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President to Ease Student Loan Burden for Low-Income Graduates

Wednesday, 26 October 2011 06:02 By Tamar Lewin, New York Times News Service | Report

President Obama will announce new programs Wednesday to lower monthly loan payments for some students graduating next year and thereafter and to let borrowers who have a mix of direct federal loans and loans under the old Federal Family Education Loan Program consolidate them at a slightly lower interest rate.

At a press briefing Tuesday afternoon, Melody Barnes, director of the Domestic Policy Council, said the president would use his executive authority to expand the existing income-based repayment program with a “Pay as You Earn” option that would allow graduates to pay 10 percent of their discretionary income for 20 years and have the rest of their federal student loan debt forgiven. That plan would start next year.

Most of the 450,000 low-income student-loan borrowers currently enrolled in income-based payment must pay 15 percent of their discretionary income for 25 years before having their debt forgiven, although terms are easier for those in public service.

The lower caps of the new program were scheduled to go into effect for new borrowers in 2014, but, Ms. Barnes said, “because we know the frustration of crushing loan burdens, we have to act now.”

Ms. Barnes noted that over the last month, more than 30,000 people had signed a petition on the We the People platform at whitehouse.gov, asking for relief on student debt.

“It’s a message heard loud and clear,” she said.

The high cost of college and the growing debt burden of student loans have become increasingly potent political issues in recent years, high on the agenda of Occupy Wall Street and related protests across the country.

And the annual College Board reports on college prices and student aid, to be released Wednesday, make it clear that with the weak economy, the college affordability problem is getting worse.

At public universities and community colleges, costs for the current academic year increased more than 8 percent, lifted in part by steep tuition increases in California, according to the “Trends in College Pricing 2011” report.

While California’s whopping increases — 21 percent at the four-year universities and 37 percent at the community colleges — were extreme, declining state support for higher education has brought hefty tuition increases at many public universities nationwide. Arizona and Washington, for example, increased their in-state tuition and fees by 17 percent and 16 percent.

This is the fifth consecutive year in which the public universities that serve most students raised their tuition at a faster rate than the far more expensive private universities. And over the last three decades, the report found, the average tuition at four-year state universities almost quadrupled.

“It is not surprising, but we do have issues we have to face,” said Sandy Baum, the economist who is co-author of the report. “Families are struggling because their incomes are not increasing, but states are struggling too.”

Adjusted for inflation, state appropriations per full-time student are about 23 percent lower than they were a decade ago.

“Families and students are paying more but they’re getting less,” said Jane Wellman, executive director of the Delta Cost Project, “because what we’re willing to invest in this generation is less than what we were willing to invest in my generation.”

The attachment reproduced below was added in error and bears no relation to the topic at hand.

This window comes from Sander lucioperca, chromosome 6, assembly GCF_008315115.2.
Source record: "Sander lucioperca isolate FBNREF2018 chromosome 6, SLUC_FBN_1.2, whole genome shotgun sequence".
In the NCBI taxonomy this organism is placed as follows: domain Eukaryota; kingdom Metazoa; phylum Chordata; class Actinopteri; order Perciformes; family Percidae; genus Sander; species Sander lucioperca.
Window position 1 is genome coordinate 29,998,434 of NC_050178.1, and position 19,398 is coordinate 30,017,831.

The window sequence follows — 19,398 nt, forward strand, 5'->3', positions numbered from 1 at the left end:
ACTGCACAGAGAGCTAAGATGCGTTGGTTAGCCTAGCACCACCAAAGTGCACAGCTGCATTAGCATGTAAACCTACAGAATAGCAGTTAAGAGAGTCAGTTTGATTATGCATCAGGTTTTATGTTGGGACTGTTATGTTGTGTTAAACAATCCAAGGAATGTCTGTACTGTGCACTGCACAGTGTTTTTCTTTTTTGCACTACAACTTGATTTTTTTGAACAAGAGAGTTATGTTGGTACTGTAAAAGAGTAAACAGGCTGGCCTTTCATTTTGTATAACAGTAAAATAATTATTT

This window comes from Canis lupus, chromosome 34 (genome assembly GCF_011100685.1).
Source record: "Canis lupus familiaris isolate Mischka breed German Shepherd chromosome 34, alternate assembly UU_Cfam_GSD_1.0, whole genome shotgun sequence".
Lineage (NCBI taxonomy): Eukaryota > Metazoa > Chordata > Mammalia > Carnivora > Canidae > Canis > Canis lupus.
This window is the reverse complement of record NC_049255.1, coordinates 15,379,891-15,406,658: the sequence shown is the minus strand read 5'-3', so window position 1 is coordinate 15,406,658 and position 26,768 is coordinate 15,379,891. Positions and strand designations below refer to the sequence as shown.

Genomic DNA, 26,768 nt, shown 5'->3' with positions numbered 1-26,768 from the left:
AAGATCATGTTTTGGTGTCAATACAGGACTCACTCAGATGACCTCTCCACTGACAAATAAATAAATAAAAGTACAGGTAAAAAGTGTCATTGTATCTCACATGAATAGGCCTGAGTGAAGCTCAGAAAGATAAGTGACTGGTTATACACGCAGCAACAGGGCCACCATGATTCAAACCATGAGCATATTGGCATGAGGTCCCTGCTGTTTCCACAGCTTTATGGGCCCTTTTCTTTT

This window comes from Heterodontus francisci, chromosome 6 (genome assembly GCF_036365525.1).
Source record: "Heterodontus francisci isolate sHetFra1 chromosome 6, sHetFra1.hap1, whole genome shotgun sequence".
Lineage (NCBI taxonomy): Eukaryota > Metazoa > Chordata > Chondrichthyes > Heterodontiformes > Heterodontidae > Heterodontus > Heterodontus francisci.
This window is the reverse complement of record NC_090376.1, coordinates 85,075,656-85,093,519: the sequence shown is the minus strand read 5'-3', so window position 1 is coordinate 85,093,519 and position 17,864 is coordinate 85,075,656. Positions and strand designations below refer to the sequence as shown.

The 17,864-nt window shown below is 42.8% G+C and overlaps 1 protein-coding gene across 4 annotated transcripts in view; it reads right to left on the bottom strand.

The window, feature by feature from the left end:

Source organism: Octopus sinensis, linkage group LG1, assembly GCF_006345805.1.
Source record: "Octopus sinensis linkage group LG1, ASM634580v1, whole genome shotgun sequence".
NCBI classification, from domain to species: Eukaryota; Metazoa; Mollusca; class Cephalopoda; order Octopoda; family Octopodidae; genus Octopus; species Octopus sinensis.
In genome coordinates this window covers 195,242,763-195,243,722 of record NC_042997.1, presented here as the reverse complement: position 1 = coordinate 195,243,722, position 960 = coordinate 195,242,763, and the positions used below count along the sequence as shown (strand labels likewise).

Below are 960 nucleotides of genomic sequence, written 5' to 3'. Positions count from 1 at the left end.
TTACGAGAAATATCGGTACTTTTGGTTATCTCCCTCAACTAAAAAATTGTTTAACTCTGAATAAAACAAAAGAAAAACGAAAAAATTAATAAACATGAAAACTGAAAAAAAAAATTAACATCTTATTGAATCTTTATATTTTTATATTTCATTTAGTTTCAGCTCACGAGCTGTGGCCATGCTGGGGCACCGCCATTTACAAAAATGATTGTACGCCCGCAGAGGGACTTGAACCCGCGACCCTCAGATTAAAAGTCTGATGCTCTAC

At Tuesday’s press briefing, Secretary of Education Arne Duncan estimated that the debt-consolidation program could help 6 million borrowers who carry both direct federal loans and loans made under the Federal Family Education Loan program, which ended last year. Under that program, private lenders received federal subsidies to make federally guaranteed loans to students; despite lobbying by the banking industry, the Obama Administration killed the program, redirecting billions of dollars of subsidies into expanded Pell grants for low-income students.

Between January and June, Mr. Duncan said, borrowers making payments on both kinds of loans can consolidate them and get a half-percent interest-rate cut. The savings to pay for the lower loan rate, he said, would come from the lower cost of administering the combined loan.

Further information on the new programs will be available at 1-800-4fedaid (1-800-433-3243) or studentaid.ed.gov.

The Obama administration has taken other steps toward college affordability. The American Opportunity Tax Credit, introduced in 2009, expanded the tax benefits for college costs. According to the College Board’s new “Trends in Student Aid 2011,” report, higher education tax credits and deductions grew to $14.7 billion in 2009, from $6.6 billion in 2008. People with adjusted gross incomes of $100,000 to $180,000 got 26 percent of those tax savings, compared with 18 percent a year earlier. At the other end of the spectrum, the credits are available even to those who owe no taxes.

According to the College Board, average in-state tuition at public universities this year is $8,244, up from $7,613 last year; with room and board, the average total charge is $17,131, up from $16,162 last year. But the averages mask enormous variation from state to state: the University of New Hampshire’s tuition is more than $13,500, compared with $2,600 in Puerto Rico and $4,100 in Wyoming.

At private nonprofit four-year colleges, the average tuition is $28,500 this year, a 4.5 percent increase on last year’s $27,265. With room and board, the average total charges are $38,589, up from $36,971 last year. And at community colleges, the average tuition and fees are $2,963, up 8.7 percent from last year’s $2,727.

Only about a third of full-time students pay for college without some grant aid, whether in the form of a federal Pell grant, a state scholarship or aid from the college itself.

Net tuition —the amount a student actually pays, after grants and tax savings— is often sharply lower than the published price. In fact, the College Board report said, net tuition at community colleges was low enough that, when grants and tax savings are taken into account, the average student can pay nothing out of pocket and have $810 left over for books and living expenses.

This year, the report said, full-time students at state universities receive an average of about $5,750 in grants and tax benefits, while students at private nonprofit colleges get about $15,530 and those at community colleges about $3,770.

Tamar Lewin

Tamar Lewin is a national reporter covering education for The New York Times. Among her recent projects, Ms. Lewin was a contributor to the Pulitzer Prize-winning series, "How Race is Lived In America," in 2000 and the "Class Matters" series in 2005.